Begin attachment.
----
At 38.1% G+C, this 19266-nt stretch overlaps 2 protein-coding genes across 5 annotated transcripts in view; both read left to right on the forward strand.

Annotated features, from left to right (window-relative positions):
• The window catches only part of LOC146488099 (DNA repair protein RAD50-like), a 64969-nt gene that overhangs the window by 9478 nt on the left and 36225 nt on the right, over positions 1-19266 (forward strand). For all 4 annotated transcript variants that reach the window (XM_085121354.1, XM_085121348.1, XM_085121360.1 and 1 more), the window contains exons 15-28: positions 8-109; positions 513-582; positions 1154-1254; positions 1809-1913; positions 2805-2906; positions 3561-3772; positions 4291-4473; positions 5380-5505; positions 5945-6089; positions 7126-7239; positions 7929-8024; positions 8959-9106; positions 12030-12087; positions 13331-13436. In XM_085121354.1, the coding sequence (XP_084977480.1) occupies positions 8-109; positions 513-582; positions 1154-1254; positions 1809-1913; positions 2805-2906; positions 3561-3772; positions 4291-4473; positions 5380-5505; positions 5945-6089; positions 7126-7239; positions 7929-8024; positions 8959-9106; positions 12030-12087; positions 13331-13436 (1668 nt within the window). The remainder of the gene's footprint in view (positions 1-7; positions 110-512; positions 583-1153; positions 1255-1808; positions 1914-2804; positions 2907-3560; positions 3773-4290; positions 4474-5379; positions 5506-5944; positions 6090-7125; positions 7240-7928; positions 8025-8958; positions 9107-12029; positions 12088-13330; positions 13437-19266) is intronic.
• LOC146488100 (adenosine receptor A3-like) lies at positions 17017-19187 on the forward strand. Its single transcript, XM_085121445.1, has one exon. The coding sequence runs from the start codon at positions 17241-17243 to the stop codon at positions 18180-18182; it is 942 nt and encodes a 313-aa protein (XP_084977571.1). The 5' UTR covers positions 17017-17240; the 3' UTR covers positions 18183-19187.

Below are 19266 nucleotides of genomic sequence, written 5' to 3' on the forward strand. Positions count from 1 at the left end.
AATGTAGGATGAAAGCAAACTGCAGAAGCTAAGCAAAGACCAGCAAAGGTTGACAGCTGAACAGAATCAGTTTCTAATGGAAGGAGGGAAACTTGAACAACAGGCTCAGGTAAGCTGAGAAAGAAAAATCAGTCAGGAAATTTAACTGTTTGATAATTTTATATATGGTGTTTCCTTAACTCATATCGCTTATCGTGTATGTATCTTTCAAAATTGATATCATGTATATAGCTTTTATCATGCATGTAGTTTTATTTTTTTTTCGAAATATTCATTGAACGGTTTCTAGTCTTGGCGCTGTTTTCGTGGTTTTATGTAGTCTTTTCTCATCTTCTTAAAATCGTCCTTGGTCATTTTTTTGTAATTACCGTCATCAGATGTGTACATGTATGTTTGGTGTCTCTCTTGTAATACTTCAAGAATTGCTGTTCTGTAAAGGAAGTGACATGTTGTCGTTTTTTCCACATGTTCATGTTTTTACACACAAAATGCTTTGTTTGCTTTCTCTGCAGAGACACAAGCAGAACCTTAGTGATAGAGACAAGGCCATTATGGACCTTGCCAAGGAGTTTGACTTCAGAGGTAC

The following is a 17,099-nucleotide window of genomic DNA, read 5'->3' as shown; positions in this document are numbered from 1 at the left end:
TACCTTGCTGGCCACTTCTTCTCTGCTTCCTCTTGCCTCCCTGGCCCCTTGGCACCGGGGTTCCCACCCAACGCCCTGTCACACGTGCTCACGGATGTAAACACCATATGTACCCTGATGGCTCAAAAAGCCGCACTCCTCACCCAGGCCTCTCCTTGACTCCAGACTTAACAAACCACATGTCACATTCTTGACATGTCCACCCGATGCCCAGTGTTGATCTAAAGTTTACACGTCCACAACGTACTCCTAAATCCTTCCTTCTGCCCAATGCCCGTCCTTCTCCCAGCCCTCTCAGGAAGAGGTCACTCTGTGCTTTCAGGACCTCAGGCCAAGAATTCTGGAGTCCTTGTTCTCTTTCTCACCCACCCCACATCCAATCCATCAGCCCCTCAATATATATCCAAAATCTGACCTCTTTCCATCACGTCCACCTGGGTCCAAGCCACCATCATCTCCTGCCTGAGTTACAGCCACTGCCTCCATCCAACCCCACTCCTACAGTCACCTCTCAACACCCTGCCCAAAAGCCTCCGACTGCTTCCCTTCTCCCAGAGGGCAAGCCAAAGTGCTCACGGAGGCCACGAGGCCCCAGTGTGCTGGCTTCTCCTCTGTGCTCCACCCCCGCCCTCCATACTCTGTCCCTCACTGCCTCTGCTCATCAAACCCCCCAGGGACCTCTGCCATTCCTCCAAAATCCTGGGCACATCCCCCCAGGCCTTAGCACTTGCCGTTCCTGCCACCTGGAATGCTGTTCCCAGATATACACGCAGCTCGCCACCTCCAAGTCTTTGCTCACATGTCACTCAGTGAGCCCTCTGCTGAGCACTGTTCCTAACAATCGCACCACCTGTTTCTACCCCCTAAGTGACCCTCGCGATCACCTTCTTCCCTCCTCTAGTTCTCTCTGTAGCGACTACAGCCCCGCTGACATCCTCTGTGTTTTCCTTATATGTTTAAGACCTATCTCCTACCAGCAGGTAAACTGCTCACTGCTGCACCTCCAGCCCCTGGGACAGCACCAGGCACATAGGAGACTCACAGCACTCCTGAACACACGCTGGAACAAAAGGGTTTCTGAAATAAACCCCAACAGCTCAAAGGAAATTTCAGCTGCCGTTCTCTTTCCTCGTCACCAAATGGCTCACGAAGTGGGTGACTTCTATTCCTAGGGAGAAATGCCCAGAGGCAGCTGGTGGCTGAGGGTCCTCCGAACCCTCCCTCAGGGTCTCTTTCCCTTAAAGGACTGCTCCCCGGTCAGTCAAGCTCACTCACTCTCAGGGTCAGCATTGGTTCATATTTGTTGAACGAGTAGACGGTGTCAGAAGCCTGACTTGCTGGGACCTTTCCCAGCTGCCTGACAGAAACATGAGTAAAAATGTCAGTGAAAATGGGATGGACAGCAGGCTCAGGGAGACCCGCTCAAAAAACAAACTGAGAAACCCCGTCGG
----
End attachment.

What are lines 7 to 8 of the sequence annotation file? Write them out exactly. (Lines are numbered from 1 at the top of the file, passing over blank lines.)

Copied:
The following is a 17,099-nucleotide window of genomic DNA, read 5'->3' as shown; positions in this document are numbered from 1 at the left end:
TACCTTGCTGGCCACTTCTTCTCTGCTTCCTCTTGCCTCCCTGGCCCCTTGGCACCGGGGTTCCCACCCAACGCCCTGTCACACGTGCTCACGGATGTAAACACCATATGTACCCTGATGGCTCAAAAAGCCGCACTCCTCACCCAGGCCTCTCCTTGACTCCAGACTTAACAAACCACATGTCACATTCTTGACATGTCCACCCGATGCCCAGTGTTGATCTAAAGTTTACACGTCCACAACGTACTCCTAAATCCTTCCTTCTGCCCAATGCCCGTCCTTCTCCCAGCCCTCTCAGGAAGAGGTCACTCTGTGCTTTCAGGACCTCAGGCCAAGAATTCTGGAGTCCTTGTTCTCTTTCTCACCCACCCCACATCCAATCCATCAGCCCCTCAATATATATCCAAAATCTGACCTCTTTCCATCACGTCCACCTGGGTCCAAGCCACCATCATCTCCTGCCTGAGTTACAGCCACTGCCTCCATCCAACCCCACTCCTACAGTCACCTCTCAACACCCTGCCCAAAAGCCTCCGACTGCTTCCCTTCTCCCAGAGGGCAAGCCAAAGTGCTCACGGAGGCCACGAGGCCCCAGTGTGCTGGCTTCTCCTCTGTGCTCCACCCCCGCCCTCCATACTCTGTCCCTCACTGCCTCTGCTCATCAAACCCCCCAGGGACCTCTGCCATTCCTCCAAAATCCTGGGCACATCCCCCCAGGCCTTAGCACTTGCCGTTCCTGCCACCTGGAATGCTGTTCCCAGATATACACGCAGCTCGCCACCTCCAAGTCTTTGCTCACATGTCACTCAGTGAGCCCTCTGCTGAGCACTGTTCCTAACAATCGCACCACCTGTTTCTACCCCCTAAGTGACCCTCGCGATCACCTTCTTCCCTCCTCTAGTTCTCTCTGTAGCGACTACAGCCCCGCTGACATCCTCTGTGTTTTCCTTATATGTTTAAGACCTATCTCCTACCAGCAGGTAAACTGCTCACTGCTGCACCTCCAGCCCCTGGGACAGCACCAGGCACATAGGAGACTCACAGCACTCCTGAACACACGCTGGAACAAAAGGGTTTCTGAAATAAACCCCAACAGCTCAAAGGAAATTTCAGCTGCCGTTCTCTTTCCTCGTCACCAAATGGCTCACGAAGTGGGTGACTTCTATTCCTAGGGAGAAATGCCCAGAGGCAGCTGGTGGCTGAGGGTCCTCCGAACCCTCCCTCAGGGTCTCTTTCCCTTAAAGGACTGCTCCCCGGTCAGTCAAGCTCACTCACTCTCAGGGTCAGCATTGGTTCATATTTGTTGAACGAGTAGACGGTGTCAGAAGCCTGACTTGCTGGGACCTTTCCCAGCTGCCTGACAGAAACATGAGTAAAAATGTCAGTGAAAATGGGATGGACAGCAGGCTCAGGGAGACCCGCTCAAAAAACAAACTGAGAAACCCCGTCGG